Tuesday, May 22, 2018 | Last Update : 12:02 AM IST
Glenn Villeneuve shares his life in the mountains of Alaska in Life Below Zero.
Life Below Zero is a show that chronicles the experiences of people who have chosen to live in the harsh yet stunning environ of Alaska. Glenn Villeneuve is one such person, who moved from Vermont to Alaska in 2000 to live closer to nature and off of what the land provides through hunting and gathering. And he’s been doing so ever since! He tells us about his journey, living in isolation, his love for nature and more...
Q What initially prompted you to start living off the grid and what would you tell people who are thinking of following suit?
When I was out in nature, I felt well. I wanted to spend more time there, not just for recreation but to live. It’s a huge transition. You won’t know how it really is till you try it, but it’s important to know that the image and reality are very different. I would encourage anybody planning to live in the wilderness, but don’t be set on how it’s going to go. Maybe you might have a change of heart after you start.
Q What made you stick onto this lifestyle?
I’ve always been independent, and I really like the autonomy of being able to live in the wilderness by myself. I enjoy learning, and I continue to learn and explore more and more each year. It’s exciting to learn new skills and practice them. I also think the connection to nature is more real — I’d rather wake up in the morning and look out and see an owl in a nest, than look at it on TV. It’s been really rewarding for me, even if there’s a lot of work involved.
Q How does loneliness affect you out in the bush?
I’ve been lonely. Once I went for four months without even seeing another human being! I don’t like that kind of isolation but I put up with it, because I wanted the other experiences. I do have a family now in Fairbanks, I have three children, and I’m about to have the fourth. Sometimes, my family comes to the bush with me. Humans are definitely not meant to live alone. It used to take me a while to adjust when I would come to town — I would notice new technology and change. The feeling of being more restricted is also there.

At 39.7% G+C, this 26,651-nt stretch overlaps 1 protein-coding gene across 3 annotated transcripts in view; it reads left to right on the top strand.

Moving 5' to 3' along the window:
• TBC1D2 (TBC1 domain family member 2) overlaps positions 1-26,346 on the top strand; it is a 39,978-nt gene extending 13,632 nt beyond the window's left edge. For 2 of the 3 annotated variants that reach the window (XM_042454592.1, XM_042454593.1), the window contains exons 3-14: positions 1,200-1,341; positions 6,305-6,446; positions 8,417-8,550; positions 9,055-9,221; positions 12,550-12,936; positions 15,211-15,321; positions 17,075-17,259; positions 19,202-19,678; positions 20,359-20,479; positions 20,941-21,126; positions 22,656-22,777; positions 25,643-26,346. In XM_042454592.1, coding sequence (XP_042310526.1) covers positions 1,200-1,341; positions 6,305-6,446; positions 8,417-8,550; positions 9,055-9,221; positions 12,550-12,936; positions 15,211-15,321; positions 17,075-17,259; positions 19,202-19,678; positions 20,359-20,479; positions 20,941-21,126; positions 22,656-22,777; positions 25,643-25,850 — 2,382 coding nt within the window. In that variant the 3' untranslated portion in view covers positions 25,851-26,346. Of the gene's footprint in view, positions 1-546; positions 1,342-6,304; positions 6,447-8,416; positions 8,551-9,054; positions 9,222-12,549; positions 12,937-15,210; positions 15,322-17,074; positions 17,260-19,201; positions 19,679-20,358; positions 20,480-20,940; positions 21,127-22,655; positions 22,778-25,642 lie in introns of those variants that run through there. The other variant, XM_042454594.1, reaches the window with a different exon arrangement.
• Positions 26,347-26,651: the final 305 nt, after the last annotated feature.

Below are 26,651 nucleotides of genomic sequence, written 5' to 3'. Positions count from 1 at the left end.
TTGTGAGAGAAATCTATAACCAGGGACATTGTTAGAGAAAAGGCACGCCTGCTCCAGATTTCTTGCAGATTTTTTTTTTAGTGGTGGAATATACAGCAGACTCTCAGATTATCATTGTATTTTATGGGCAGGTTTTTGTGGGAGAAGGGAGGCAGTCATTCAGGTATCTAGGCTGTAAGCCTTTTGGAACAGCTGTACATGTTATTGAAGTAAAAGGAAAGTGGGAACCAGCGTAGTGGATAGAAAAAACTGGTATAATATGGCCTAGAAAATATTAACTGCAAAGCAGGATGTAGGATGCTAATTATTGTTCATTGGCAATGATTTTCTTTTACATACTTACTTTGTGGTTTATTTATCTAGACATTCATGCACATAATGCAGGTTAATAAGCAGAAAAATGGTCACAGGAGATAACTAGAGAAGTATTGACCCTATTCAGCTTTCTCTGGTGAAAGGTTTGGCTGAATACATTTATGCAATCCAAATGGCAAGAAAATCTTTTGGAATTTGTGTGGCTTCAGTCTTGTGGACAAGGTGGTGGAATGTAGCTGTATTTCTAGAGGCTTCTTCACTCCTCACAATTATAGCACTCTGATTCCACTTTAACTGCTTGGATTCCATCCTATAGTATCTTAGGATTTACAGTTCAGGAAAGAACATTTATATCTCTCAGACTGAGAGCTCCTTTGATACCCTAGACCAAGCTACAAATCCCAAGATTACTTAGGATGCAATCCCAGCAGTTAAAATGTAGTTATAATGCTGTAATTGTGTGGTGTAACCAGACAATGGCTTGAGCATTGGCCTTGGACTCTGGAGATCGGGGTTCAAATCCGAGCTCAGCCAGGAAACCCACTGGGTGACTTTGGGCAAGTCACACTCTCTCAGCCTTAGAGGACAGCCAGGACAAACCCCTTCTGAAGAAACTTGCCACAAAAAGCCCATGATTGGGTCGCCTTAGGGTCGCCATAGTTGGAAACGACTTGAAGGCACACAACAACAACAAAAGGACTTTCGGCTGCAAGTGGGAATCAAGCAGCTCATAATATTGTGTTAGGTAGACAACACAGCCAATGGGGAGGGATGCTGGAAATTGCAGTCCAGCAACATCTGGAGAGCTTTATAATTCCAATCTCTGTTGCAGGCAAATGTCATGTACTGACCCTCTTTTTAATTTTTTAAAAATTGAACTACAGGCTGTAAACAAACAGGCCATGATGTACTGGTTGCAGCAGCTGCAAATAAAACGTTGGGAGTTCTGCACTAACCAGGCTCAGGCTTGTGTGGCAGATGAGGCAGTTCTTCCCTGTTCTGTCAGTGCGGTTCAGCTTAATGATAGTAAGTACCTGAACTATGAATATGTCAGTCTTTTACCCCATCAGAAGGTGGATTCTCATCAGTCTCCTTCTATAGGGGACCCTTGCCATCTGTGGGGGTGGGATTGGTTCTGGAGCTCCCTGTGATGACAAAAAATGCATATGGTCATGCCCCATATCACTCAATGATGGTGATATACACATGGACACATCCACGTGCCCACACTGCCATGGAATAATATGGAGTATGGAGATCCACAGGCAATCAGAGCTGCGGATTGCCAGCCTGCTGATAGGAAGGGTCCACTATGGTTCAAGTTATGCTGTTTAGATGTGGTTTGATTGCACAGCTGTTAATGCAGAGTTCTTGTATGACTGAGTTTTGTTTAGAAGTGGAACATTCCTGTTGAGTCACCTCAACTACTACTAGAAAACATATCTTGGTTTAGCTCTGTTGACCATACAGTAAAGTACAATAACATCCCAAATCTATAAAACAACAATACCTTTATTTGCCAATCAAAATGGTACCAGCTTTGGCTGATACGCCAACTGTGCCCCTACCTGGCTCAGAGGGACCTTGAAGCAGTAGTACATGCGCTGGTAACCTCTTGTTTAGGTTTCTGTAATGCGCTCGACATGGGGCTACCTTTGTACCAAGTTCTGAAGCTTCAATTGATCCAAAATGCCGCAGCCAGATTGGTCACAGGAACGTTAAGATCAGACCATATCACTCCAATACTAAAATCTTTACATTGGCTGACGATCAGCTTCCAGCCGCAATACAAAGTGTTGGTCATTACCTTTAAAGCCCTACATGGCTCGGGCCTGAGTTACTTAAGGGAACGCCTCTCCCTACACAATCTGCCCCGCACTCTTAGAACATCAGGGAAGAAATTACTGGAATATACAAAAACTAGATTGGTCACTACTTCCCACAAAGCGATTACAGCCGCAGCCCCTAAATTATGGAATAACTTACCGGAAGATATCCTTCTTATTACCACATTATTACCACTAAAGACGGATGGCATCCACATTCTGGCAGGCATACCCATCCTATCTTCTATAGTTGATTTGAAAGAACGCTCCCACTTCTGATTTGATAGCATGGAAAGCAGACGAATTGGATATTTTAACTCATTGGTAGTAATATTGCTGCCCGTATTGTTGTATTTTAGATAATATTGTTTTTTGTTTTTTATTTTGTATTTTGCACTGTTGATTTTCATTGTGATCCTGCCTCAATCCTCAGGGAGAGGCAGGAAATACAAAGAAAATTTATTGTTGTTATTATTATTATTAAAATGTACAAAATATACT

Q How did you introduce your family to this?
Originally, when I first went to the bush, my family started living with me after four months. My now ex-wife and I, had children in the wilderness as well. We came to town in order for them to be born, then we went back a month later, so the babies were brought up there. It was normal for them.
I lived alone for some years after we divorced. Now, I live with someone else and she comes to the bush with me. When you bring someone to the wilderness, it’s a big thing. Some people like it; others don’t. If you plan to live in the wild alone with someone, you have to find the right person.
Q What was it like being filmed constantly for the series?
It’s different. I’ve enjoyed both. Even when I was lonely and living by myself for months on end, I enjoyed the experience. When I got to a stage in my life where I have camerapersons following me around, I enjoy that too. It’s very different, and I learnt a lot from that too. It’s great to be able to share my experience with people. I never find it intrusive. I find it interesting to show other people things I’ve learnt.
Until we did this show, there were only a few people who had seen the valley I live in. I felt like I’d found the most beautiful spot in the world. And now millions of people know about it.
Q how has the response from fans been?
It’s been great. I have a Facebook page now! Whenever I come to Fairbanks, I respond to their questions. People have been inspired to do something different in their life, even if it isn’t related to the wilderness. Just yesterday, a woman told me that she feared going out of the house for five years, and after watching the show, she went out to her garden! I think that’s amazing.
(Life Below Zero airs Monday to Friday at 10 pm on Sony BBC Earth)